Director: Kornél Mundruczó
Starring: Zsófia Psotta, Sándor Zsótér, Lili Horváth,
Running time: 121 min
When her mother leaves for Australia for the summer on business, teenager Lili is forced to stay with her grumpy, estranged Dad in his cramped one bedroom apartment. Accompanied by her much-loved dog Hagen, a labrador crossbreed, it all becomes too much for her father, who puts the poor mutt out on the street in a moment frustration with his strong-willed daughter. Left to fend for himself on the streets, Hagen is lost and bewildered, while Lili struggles to cope with the loss of her beloved companion and the trials of teenage life.
After a trippy opening involving hundreds of dogs on the streets of Budapest, White God is initially reminiscent of cutesy animal films like Lassie and The Incredible Journey. Dog becomes separated from owner, dog starts journey to get back to said owner and meets a pack of colourful characters on the way. This disarming set-up makes the segue into much darker material all the more horrifying and surprising.
It’s not an easy watch. Animal lovers will no doubt approve of the overall message, but our own journey towards the (incredible) finale is quite often uncomfortable to watch. Director Kornél Mundruczó has assured that no animals were harmed during the course of filming, although there are times you will need to remind yourself that this is the case. In the process Hagen transforms from mild mannered, obedient hound to a tormented and rage filled beast, his trusting nature betrayed by his abusers. This is juxtaposed surprisingly well with Lili’s own story, as she wrestles with acceptance and issues of self-confidence. Both stories are performed brillliantly; not least by the dog who plays Hagen, who manages to be both lovable and utterly terrifying throughout; if dogs could win Oscars, he would surely bring home the bacon.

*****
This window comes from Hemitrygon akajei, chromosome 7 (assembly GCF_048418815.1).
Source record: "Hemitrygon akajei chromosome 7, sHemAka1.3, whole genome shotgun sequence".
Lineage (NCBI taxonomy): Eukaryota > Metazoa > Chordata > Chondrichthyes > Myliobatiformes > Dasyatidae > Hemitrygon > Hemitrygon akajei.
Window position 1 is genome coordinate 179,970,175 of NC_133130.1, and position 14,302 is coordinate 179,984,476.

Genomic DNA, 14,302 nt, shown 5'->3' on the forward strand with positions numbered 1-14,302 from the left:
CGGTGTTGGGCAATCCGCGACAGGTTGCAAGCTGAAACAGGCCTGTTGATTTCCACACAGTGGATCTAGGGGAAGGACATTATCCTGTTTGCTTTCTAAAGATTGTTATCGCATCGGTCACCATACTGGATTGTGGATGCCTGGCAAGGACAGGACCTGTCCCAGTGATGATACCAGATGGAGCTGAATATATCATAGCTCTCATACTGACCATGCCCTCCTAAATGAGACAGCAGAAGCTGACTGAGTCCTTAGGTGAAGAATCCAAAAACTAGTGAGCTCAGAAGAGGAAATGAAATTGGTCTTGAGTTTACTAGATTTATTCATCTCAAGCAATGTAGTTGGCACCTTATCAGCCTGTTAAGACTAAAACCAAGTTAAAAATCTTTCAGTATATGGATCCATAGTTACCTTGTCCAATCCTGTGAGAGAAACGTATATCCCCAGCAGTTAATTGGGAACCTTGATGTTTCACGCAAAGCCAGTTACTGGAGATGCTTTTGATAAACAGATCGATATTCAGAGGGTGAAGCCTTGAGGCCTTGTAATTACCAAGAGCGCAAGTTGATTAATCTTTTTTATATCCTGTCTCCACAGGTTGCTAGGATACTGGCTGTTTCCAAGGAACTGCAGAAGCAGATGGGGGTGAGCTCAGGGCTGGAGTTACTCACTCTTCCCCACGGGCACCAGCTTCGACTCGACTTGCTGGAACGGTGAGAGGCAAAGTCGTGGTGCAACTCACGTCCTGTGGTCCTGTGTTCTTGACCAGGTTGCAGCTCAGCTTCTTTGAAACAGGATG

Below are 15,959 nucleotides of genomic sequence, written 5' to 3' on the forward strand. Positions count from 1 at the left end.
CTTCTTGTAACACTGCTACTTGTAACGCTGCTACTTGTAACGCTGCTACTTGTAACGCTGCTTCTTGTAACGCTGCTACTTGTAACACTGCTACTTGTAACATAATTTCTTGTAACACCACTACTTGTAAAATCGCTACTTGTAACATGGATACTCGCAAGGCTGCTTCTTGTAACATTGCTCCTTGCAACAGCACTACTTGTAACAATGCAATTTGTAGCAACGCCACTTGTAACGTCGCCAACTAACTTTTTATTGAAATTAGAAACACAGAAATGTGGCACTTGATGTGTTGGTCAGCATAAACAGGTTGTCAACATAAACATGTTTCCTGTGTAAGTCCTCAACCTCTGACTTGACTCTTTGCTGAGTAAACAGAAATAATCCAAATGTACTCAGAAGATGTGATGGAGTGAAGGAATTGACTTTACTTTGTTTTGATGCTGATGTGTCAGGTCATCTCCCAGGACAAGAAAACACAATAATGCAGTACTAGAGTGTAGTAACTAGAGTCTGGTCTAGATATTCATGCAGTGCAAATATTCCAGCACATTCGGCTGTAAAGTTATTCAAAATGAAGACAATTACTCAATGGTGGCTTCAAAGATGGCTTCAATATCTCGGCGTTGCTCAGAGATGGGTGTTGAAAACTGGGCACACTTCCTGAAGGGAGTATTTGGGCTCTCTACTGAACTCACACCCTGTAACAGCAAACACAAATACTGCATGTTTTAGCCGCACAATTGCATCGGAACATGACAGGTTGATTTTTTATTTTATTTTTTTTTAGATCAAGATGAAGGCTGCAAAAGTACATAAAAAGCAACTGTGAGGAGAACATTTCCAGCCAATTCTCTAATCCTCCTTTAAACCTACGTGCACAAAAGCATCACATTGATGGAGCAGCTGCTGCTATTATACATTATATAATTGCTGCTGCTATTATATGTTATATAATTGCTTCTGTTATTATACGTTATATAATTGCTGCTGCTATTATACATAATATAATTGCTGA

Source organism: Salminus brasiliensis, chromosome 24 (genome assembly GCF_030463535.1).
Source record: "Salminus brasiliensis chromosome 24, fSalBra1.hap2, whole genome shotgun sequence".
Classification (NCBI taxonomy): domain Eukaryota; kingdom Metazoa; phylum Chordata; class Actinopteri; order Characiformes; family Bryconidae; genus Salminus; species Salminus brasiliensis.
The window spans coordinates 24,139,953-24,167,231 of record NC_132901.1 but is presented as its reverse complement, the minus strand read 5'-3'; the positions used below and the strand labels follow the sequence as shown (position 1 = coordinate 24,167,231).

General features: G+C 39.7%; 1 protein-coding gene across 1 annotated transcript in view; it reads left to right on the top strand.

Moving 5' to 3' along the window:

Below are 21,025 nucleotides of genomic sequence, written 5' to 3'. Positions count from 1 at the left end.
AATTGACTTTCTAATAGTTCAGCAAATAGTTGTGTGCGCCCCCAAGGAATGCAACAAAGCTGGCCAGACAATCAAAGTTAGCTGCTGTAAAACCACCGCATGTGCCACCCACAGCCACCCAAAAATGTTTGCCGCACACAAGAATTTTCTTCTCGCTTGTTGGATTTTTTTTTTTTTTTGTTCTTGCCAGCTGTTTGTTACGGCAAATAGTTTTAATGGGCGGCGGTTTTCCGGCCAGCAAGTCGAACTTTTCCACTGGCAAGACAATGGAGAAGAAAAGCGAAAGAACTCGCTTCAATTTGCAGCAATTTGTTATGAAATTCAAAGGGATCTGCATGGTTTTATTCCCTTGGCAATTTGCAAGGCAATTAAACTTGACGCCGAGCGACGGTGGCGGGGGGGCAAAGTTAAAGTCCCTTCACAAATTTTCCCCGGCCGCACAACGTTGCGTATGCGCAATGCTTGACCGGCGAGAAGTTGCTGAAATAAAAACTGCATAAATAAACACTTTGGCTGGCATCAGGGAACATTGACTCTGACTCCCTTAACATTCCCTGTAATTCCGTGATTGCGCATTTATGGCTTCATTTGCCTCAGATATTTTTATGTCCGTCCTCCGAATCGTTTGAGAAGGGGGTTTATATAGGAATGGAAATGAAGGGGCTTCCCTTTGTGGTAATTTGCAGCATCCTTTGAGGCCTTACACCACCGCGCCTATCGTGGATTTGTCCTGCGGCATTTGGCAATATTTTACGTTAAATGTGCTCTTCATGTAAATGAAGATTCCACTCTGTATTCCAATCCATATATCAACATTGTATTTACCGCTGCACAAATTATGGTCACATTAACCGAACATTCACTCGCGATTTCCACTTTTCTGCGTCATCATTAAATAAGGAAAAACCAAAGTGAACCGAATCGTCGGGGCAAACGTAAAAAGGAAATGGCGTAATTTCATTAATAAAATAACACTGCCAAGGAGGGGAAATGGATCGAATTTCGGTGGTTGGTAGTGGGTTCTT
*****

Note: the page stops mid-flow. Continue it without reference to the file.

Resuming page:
Working on multiple levels, White God plays out as a coming of age story for Lili, but also works as a violent revenge thriller or revolutionary drama. It almost defies classification. The influences on display are clear and yet also bizarrely wide-ranging. There are elements of Rise of the Planet of the Apes, with Hagen as a kind of ‘dog Caesar’, Lassie, Cujo and even the likes of A Prophet and Oldboy. But its real genius is that despite these inspirations it’s still a completely unique viewing experience, and one which will leave you breathless come its frenetic conclusion. White God may be an exhausting experience, but it’s an incredibly satisfying one.